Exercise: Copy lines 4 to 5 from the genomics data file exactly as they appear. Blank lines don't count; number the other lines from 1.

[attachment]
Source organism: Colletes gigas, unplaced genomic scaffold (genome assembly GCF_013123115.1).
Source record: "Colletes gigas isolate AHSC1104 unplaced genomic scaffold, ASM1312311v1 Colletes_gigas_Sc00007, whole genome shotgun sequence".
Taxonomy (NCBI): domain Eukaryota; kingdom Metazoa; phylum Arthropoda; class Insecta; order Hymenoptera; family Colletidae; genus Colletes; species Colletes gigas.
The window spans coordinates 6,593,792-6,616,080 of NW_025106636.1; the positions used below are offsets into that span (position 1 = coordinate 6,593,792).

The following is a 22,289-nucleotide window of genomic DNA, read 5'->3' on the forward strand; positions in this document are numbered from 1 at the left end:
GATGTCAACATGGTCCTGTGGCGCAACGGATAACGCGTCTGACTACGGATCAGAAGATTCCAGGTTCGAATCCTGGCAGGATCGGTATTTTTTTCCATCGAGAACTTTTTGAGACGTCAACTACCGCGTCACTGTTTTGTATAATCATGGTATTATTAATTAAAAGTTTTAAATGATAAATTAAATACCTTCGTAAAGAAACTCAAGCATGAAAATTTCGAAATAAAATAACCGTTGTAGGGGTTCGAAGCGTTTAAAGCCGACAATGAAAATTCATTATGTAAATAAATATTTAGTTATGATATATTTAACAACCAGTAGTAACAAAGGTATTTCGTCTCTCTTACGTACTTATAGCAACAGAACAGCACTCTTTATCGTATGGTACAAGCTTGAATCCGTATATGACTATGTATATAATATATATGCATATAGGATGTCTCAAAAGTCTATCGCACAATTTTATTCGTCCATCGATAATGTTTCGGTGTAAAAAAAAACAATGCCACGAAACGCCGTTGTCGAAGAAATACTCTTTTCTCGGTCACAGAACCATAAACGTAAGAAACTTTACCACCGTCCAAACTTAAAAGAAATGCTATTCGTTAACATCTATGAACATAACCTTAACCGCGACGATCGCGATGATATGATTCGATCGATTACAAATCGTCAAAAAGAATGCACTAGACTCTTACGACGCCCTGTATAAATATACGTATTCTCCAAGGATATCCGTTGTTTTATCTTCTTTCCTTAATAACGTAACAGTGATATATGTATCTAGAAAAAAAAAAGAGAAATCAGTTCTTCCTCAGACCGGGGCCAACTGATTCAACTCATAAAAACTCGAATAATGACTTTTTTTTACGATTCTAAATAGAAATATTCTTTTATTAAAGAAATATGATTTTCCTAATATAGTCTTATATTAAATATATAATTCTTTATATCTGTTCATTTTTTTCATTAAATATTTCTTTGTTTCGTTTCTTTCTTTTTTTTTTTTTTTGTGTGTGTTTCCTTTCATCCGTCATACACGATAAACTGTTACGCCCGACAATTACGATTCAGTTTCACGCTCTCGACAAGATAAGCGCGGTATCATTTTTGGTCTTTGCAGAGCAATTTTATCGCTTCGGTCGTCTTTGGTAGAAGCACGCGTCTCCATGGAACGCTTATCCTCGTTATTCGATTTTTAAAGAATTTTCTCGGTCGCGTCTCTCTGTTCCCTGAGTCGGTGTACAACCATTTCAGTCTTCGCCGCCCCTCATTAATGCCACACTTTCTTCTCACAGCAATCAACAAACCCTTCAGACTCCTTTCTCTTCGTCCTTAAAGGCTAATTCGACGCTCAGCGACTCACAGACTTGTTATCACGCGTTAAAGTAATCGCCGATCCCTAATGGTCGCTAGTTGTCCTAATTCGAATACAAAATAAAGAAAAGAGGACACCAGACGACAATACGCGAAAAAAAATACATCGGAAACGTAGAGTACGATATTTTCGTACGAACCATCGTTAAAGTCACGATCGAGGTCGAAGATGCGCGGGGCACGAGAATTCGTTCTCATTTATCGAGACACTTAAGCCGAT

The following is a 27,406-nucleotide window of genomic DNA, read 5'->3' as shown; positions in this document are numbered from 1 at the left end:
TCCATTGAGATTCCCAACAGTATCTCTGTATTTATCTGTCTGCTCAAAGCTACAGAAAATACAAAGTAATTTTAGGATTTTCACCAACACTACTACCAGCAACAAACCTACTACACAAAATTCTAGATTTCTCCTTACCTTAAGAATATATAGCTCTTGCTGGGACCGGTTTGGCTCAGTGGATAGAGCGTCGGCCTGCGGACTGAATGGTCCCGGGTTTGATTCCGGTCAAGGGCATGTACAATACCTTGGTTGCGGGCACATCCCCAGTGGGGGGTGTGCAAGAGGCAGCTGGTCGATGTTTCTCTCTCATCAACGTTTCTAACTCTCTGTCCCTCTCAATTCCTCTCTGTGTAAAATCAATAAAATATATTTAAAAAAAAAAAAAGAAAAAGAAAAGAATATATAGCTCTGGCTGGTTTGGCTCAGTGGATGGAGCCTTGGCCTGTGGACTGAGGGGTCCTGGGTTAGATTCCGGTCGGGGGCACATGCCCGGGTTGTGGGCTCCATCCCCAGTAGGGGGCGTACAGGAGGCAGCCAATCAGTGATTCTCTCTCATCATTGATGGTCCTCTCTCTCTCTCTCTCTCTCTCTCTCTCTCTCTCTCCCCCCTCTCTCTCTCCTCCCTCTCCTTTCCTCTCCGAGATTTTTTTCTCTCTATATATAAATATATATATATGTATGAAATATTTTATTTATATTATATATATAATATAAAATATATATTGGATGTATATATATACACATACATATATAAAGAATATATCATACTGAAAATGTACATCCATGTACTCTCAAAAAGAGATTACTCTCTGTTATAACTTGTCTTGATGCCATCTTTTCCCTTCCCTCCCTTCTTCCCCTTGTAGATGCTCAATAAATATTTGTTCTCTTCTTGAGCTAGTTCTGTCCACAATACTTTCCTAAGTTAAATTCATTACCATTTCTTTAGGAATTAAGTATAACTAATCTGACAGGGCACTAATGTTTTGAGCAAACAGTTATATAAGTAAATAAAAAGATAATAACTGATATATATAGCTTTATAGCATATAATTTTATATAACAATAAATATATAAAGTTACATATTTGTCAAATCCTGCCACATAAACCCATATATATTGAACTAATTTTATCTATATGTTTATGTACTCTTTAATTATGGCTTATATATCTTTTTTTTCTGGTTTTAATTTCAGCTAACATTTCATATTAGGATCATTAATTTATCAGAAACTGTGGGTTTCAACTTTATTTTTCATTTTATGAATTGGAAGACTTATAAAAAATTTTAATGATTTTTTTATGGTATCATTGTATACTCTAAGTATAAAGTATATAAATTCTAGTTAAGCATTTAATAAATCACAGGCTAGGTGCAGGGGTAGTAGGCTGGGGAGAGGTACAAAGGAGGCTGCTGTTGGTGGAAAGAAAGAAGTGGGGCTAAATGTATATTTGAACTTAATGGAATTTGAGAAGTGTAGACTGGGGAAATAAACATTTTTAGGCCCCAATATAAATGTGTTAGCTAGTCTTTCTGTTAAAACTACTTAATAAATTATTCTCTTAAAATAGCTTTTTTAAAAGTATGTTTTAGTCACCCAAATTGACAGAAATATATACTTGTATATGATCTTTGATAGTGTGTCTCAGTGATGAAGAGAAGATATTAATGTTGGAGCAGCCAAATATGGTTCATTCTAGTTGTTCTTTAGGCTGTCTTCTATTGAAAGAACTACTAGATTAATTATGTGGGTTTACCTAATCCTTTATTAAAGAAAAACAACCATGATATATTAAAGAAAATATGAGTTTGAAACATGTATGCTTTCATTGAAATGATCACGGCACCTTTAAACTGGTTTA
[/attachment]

The window spans coordinates 6,593,792-6,616,080 of NW_025106636.1; the positions used below are offsets into that span (position 1 = coordinate 6,593,792).

The following is a 22,289-nucleotide window of genomic DNA, read 5'->3' on the forward strand; positions in this document are numbered from 1 at the left end: